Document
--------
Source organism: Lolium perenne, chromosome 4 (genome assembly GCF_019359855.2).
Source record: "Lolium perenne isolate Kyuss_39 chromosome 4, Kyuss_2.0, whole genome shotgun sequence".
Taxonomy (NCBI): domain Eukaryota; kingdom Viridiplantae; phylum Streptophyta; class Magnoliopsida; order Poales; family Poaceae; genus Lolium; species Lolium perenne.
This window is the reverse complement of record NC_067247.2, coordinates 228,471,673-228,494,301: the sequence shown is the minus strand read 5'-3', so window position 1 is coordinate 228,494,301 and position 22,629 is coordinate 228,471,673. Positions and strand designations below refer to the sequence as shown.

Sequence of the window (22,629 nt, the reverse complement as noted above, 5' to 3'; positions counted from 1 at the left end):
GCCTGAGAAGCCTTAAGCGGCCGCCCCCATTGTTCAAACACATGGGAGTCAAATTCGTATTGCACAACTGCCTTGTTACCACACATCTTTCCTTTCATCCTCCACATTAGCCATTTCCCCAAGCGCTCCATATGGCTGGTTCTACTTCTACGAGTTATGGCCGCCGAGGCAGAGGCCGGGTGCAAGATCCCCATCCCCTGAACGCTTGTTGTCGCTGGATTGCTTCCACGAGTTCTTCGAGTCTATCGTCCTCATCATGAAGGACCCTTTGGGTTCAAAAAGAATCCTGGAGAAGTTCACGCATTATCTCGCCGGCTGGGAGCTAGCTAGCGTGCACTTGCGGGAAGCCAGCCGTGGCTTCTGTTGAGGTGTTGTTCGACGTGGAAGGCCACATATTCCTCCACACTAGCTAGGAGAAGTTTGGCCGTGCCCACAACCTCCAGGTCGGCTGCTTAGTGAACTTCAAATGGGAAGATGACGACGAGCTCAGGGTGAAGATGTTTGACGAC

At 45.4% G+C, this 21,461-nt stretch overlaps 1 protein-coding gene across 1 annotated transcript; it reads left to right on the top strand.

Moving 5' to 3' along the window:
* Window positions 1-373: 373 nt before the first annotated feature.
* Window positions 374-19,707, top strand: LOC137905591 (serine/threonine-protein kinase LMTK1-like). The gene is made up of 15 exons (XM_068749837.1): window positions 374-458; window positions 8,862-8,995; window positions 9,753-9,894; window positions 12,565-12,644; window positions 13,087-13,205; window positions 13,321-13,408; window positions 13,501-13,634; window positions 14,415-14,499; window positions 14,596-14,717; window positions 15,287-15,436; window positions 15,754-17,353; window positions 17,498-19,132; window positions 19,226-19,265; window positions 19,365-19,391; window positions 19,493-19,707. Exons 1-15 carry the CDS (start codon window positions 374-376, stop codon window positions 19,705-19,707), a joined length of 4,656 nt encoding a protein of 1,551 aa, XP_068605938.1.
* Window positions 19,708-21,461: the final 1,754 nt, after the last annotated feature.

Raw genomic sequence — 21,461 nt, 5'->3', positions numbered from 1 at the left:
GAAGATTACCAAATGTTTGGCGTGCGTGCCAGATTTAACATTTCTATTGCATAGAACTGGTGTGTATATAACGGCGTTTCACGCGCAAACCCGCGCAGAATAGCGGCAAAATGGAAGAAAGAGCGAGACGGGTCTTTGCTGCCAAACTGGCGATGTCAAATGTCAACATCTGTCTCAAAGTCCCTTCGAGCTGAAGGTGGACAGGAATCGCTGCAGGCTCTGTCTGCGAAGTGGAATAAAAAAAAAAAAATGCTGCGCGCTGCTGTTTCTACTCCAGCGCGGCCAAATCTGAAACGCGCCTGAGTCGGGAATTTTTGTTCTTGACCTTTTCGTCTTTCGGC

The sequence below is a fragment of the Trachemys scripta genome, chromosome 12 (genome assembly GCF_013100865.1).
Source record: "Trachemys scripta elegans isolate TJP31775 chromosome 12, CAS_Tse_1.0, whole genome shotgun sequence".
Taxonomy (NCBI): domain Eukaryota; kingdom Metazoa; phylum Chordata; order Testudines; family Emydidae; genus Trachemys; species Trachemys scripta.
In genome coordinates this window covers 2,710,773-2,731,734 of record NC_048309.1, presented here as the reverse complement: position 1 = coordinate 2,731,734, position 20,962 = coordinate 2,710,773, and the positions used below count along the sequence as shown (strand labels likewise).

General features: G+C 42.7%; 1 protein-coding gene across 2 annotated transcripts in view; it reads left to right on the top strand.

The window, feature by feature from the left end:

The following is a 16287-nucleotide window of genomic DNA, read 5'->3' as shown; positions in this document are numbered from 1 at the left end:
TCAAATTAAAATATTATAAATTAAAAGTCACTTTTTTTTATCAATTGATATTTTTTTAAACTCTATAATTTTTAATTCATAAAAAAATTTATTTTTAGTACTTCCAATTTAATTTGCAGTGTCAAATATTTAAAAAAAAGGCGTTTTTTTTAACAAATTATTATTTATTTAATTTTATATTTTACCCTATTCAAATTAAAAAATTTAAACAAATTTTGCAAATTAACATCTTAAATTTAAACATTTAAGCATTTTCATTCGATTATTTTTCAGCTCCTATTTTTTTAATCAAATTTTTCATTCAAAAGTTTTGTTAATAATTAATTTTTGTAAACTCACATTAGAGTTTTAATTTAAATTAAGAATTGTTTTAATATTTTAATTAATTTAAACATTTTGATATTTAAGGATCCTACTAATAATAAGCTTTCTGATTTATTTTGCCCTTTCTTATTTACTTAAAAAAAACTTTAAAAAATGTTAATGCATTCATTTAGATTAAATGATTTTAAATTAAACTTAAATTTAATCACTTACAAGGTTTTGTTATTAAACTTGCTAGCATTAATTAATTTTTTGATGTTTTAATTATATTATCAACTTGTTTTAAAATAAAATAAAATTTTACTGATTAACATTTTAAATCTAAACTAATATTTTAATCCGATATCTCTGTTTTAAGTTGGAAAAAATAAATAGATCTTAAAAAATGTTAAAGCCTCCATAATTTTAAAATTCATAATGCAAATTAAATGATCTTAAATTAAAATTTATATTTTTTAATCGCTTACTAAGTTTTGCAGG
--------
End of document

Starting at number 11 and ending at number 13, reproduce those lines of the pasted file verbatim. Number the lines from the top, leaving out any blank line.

* Window positions 19,708-21,461: the final 1,754 nt, after the last annotated feature.

Raw genomic sequence — 21,461 nt, 5'->3', positions numbered from 1 at the left:
GAAGATTACCAAATGTTTGGCGTGCGTGCCAGATTTAACATTTCTATTGCATAGAACTGGTGTGTATATAACGGCGTTTCACGCGCAAACCCGCGCAGAATAGCGGCAAAATGGAAGAAAGAGCGAGACGGGTCTTTGCTGCCAAACTGGCGATGTCAAATGTCAACATCTGTCTCAAAGTCCCTTCGAGCTGAAGGTGGACAGGAATCGCTGCAGGCTCTGTCTGCGAAGTGGAATAAAAAAAAAAAAATGCTGCGCGCTGCTGTTTCTACTCCAGCGCGGCCAAATCTGAAACGCGCCTGAGTCGGGAATTTTTGTTCTTGACCTTTTCGTCTTTCGGC